Tag Archives: Short

The Code of the Woosters
P. G. Wodehouse

If one is going to start reading Wodehouse, I suppose The Code of the Woosters is as good a place to start as any (even though this isn’t the first story to feature Wooster and Jeeves), provided one has a general knowledge of the characters and the style of comedy.

Winesburg, Ohio
Sherwood Anderson

The surprise (for me) in reading Winesburg, Ohio came in the interiority of the characters Anderson describes. It rather reminded me of something written by Tove Jansson

El Conde Lucanor
Don Juan Manuel

As a collection of stories, El Conde Lucanor was bound to have some highlights and some lowlights, but the low outnumber the high, and the high aren’t as high as a reader would hope…

Moominvalley in November
Tove Jansson

Tove Jansson, the dreary Finn, is at it again for one last time. Moominvalley in November is the last of the Moomin books (which is a shame), and it reads more like a suicide note than a children’s book…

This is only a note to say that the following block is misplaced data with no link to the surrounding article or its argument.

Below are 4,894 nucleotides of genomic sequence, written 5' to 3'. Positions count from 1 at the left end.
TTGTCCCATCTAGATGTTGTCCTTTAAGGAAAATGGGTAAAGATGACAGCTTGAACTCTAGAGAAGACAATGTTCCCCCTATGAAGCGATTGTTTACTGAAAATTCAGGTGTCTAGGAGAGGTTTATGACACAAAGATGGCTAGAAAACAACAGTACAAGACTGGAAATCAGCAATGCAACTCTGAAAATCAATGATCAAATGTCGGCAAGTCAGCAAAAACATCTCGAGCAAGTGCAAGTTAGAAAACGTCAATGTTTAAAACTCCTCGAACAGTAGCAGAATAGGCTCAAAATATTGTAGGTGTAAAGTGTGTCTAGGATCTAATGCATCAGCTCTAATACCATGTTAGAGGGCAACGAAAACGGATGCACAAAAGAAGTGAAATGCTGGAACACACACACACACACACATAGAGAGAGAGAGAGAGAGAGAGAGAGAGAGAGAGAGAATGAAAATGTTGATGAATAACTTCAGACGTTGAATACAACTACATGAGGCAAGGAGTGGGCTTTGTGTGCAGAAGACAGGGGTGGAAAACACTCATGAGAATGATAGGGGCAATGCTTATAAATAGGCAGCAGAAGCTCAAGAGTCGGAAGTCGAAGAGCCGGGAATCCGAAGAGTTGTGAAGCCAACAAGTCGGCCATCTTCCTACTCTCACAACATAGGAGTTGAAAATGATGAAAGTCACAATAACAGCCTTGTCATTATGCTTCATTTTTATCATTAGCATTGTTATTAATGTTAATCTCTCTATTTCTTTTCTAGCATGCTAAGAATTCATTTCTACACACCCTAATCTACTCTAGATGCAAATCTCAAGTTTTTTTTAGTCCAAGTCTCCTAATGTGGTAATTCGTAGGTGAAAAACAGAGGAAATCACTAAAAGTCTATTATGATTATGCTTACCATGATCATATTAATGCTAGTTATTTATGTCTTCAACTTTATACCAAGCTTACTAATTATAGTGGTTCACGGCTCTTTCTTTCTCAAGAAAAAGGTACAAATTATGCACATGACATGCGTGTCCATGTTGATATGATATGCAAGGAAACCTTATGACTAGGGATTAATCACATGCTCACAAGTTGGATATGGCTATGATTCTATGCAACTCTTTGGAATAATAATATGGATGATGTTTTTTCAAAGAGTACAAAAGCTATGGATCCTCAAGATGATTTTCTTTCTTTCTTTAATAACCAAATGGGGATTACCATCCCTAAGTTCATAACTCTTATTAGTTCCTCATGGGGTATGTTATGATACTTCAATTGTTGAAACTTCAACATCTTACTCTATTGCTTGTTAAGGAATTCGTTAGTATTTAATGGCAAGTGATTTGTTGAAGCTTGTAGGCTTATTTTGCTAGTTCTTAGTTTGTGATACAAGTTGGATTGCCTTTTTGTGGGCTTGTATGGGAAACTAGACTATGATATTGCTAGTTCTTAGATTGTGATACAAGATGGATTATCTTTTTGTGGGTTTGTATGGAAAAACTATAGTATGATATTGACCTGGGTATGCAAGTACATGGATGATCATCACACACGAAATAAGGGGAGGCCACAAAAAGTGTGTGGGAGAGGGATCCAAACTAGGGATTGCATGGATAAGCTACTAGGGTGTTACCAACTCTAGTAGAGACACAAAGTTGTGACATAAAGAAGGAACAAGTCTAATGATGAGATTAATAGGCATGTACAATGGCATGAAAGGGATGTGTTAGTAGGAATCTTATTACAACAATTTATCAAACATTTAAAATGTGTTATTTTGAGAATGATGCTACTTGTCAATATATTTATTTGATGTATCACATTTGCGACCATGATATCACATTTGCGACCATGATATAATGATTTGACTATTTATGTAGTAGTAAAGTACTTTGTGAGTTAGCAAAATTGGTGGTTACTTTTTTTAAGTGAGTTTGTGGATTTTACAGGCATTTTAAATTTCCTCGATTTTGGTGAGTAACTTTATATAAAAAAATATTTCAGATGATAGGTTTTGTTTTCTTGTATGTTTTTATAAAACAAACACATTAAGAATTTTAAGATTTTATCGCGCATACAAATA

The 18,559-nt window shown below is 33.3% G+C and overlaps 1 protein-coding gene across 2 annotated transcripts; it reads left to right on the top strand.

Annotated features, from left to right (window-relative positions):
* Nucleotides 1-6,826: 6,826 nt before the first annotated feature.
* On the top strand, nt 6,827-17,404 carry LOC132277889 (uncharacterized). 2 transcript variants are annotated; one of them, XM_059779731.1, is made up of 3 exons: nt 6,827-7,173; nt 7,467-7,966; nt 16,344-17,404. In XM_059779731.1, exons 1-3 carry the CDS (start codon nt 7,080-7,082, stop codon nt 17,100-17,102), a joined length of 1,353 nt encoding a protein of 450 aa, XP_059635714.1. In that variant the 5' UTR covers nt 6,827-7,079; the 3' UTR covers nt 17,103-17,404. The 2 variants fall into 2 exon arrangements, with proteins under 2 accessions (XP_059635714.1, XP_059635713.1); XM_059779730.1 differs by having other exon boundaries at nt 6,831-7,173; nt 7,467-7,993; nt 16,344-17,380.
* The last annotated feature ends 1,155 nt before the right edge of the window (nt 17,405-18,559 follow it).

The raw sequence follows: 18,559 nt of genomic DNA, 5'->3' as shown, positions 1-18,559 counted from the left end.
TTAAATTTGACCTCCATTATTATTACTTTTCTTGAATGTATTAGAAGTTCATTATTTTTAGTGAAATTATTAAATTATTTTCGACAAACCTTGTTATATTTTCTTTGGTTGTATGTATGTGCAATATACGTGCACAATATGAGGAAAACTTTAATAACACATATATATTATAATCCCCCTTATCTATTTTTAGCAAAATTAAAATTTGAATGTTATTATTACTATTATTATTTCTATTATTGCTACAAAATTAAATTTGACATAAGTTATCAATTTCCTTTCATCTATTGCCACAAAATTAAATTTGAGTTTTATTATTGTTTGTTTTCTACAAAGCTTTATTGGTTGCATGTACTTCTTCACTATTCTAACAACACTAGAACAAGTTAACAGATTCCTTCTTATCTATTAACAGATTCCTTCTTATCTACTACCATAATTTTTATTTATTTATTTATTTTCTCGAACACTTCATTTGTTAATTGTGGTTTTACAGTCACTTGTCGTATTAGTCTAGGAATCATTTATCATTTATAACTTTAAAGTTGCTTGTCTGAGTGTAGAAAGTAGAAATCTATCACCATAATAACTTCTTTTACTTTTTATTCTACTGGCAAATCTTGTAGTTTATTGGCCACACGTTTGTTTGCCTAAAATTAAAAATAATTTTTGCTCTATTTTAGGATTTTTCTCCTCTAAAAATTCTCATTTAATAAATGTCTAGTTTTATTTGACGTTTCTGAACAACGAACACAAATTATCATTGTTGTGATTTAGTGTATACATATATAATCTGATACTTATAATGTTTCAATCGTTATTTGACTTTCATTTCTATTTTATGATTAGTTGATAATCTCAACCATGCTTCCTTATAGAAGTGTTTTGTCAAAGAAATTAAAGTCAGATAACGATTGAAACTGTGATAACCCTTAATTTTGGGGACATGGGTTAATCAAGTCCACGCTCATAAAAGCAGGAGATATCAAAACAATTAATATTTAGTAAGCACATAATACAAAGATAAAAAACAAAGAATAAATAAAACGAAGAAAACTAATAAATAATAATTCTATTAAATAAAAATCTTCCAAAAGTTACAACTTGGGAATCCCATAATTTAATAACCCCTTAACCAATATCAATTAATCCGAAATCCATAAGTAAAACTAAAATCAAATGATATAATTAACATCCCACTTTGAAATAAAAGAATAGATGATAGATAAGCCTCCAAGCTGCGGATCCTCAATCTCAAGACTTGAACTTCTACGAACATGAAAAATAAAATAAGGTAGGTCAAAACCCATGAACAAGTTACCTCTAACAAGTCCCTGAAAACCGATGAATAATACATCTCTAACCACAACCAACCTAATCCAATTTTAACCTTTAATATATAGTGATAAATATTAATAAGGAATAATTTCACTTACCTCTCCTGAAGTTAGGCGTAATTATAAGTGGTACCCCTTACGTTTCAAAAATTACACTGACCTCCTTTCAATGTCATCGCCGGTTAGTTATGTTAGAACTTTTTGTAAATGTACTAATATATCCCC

The Song of Roland

Now, don’t get me wrong. The Song of Roland is incredibly stupid. I just think the abuse it receives is undeserved…

The Theogony

If The Theogony has any real value today, it’s as a reference work. If ever you find yourself wondering who Hephaestus’s parents are, or if he has any brothers or sisters, this is the place to go…

Forest of a Thousand Daemons
Daniel Olorunfemi Fagunwa

I would dearly love to give Fagunwa’s Forest of a Thousand Daemons an A+, but the nature of the story simply will not allow it…

The Double
Fyodor Dostoevsky

There are many things I’m tempted to say about Dostoevsky’s novel(la?) The Double: A Petersburg Poem, and all of them are false…

The Sorrows of Young Werther
Johann Wolfgang von Goethe

So I read this thing not knowing who Goethe was or what The Sorrows of Young Werther was about—nor that it was so famous. As such, I believe I approached it as objectively as one might hope to. The result…

The Metamorphosis
Franz Kafka

There’s been a backlash by literariacs everywhere, who turn up their noses at people who praise The Metamorphosis. Claiming to never have read The Metamorphosis is something they wear like a trophy. In fact, if you don’t roll your eyes if The Metamorphosis is mentioned around these people, they’ll take their lattés and go elsewhere…